A new review by the Public Health Agency of Canada says more than half of COVID-19 patients might suffer from post-COVID syndrome for more than three months after testing positive.

The review looked at more than two dozen studies from around the world in which confirmed COVID-19 patients were asked to report the existence of at least one long-term symptom.

Initial findings suggest more than eight in 10 people had at least one long-term symptom that affected their normal activities four to 12 weeks after diagnosis, and more than half reported lingering symptoms after 12 weeks.

Chief public health officer Dr. Theresa Tam says in a statement that while most people will fully recover from COVID-19 within weeks, what is known as "long COVID" can affect people across all age groups no matter how sick they got at first.

In the early months of the pandemic, patients reporting lengthy symptoms following COVID-19 began to refer to themselves as "long haulers" and medical experts were scrambling to explain why some people couldn't shake the symptoms even months after their bodies had cleared the virus.

NHL player Jonathan Toews recently went public with his long-COVID illness, describing intense fatigue, bloating and shortness of breath that left the 33-year-old Chicago Blackhawks centre unable to even get out of bed some days.

Toews missed the entire 2021 season due to an illness not identified until last week as "chronic immune response syndrome."

It's believed it was triggered in part by a COVID-19 infection in February 2020.

The Canadian review says about one million people in the United States and another one million in the U.K. are reporting long-hauler-like symptoms.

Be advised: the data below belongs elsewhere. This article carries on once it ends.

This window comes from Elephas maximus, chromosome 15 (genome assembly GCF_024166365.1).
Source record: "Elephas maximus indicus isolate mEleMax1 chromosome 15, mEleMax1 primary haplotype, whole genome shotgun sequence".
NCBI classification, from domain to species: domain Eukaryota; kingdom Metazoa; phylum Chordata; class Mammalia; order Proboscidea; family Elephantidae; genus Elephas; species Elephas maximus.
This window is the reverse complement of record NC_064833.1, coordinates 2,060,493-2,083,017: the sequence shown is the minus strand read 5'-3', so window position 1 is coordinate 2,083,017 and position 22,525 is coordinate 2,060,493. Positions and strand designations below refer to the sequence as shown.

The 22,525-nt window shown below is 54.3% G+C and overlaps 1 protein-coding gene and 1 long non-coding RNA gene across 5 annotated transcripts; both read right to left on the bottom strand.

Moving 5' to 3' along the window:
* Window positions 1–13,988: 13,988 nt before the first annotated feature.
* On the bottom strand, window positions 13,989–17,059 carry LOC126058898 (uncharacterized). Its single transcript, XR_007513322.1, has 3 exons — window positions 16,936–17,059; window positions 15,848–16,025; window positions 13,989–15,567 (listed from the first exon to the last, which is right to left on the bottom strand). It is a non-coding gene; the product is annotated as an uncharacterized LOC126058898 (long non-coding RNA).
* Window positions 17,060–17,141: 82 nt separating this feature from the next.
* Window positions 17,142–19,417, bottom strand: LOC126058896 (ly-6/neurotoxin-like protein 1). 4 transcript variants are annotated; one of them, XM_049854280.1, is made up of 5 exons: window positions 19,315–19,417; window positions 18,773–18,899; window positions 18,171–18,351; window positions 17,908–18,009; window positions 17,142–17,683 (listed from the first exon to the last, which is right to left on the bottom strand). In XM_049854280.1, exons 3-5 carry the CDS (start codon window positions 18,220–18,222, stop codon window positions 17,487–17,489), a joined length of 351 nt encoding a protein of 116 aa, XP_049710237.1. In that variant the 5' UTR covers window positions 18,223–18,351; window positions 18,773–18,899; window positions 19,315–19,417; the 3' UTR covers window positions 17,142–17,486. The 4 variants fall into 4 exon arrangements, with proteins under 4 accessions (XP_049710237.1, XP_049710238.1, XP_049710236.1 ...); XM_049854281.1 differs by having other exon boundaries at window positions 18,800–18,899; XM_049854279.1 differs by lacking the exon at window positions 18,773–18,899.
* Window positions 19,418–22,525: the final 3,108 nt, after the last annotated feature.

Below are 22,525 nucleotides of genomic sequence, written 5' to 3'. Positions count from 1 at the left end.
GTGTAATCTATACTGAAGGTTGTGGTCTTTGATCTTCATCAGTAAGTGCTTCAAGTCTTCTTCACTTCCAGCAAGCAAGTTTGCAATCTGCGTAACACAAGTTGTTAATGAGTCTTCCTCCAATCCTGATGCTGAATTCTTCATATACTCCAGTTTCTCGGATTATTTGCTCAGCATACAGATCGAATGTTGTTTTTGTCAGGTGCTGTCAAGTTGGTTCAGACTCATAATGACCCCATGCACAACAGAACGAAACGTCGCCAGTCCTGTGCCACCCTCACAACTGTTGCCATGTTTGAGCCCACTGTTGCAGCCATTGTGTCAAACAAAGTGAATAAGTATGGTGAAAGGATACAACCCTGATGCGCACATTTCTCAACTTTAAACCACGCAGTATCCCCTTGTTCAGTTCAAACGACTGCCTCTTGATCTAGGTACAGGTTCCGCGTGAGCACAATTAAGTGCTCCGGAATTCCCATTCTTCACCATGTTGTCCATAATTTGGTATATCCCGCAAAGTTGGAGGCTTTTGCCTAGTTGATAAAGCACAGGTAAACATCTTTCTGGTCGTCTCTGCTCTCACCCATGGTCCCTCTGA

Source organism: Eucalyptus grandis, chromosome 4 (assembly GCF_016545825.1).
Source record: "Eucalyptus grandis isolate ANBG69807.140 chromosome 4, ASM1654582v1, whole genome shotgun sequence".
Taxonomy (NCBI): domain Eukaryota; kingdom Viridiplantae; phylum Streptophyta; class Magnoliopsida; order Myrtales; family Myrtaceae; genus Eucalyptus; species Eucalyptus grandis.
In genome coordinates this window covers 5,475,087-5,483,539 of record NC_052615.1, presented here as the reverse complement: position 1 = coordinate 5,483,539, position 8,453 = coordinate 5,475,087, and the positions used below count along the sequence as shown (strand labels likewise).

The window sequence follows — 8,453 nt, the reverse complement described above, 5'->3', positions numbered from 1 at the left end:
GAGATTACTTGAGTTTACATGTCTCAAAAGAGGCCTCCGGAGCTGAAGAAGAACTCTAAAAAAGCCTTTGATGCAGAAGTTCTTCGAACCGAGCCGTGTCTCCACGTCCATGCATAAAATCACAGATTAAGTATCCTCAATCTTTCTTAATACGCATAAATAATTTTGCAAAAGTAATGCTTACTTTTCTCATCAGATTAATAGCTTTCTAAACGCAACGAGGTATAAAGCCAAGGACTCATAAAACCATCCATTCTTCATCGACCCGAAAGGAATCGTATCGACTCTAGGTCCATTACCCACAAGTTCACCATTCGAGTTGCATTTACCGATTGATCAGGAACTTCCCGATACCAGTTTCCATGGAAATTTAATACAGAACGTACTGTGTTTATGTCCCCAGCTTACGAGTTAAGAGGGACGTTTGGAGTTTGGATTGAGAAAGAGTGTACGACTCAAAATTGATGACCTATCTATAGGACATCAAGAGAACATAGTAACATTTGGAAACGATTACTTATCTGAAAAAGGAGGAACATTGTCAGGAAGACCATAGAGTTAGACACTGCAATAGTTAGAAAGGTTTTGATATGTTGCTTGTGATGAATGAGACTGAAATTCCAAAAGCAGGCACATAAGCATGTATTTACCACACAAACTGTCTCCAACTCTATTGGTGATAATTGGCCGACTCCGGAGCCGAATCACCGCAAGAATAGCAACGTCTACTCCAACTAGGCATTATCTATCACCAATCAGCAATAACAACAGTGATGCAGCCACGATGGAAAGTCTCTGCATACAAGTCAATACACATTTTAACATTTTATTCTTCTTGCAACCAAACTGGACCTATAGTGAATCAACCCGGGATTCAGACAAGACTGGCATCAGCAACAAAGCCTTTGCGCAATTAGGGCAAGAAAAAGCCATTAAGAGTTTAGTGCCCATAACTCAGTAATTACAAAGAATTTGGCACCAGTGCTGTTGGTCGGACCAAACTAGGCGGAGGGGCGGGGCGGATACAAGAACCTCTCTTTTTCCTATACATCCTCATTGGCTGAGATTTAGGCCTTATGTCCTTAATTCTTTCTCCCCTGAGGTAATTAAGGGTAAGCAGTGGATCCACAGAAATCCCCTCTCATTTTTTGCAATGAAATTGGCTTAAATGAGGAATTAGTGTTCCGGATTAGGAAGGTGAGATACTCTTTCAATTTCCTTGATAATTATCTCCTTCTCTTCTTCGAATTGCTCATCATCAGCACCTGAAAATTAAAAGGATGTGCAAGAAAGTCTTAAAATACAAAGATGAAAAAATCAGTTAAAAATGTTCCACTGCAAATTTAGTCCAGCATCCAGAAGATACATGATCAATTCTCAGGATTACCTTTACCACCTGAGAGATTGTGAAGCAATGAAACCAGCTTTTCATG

Half of #COVID19 patients report #symptoms after 12 weeks, says new #PHAC review.

"The burden of these conditions will likewise be great in Canada and will have serious ramifications on health care utilization and workforce productivity," the report says. "A good understanding of the prevalence of these conditions, its effects on COVID-19 survivors, and its resolution over time is important to address this issue."

The review found about half of people reported fatigue in both the four-to-12-week period, and after 12 weeks. About 40 per cent reported pain or shortness of breath four to 12 weeks after diagnosis. After 12 weeks, 27 per cent said they were still experiencing some pain, and 23 per cent said they were still sometimes short of breath.

Other common symptoms reported four to 12 weeks after diagnosis include sleep disturbances, anxiety and a nagging cough. After 12 weeks, most symptoms except fatigue diminished in frequency.

The study said almost one-third of patients said they couldn't fully return to work between four and 12 weeks after getting COVID-19, while about 10 per cent said they still couldn't return to work 12 weeks or more after diagnosis.

The study notes some potential weaknesses in the data because of self-reporting of conditions, a bias in the selection of patients involved in the studies, and a lack of knowledge of what pre-existing conditions patients might have had before they got COVID-19.

This report by The Canadian Press was first published July 7, 2021.

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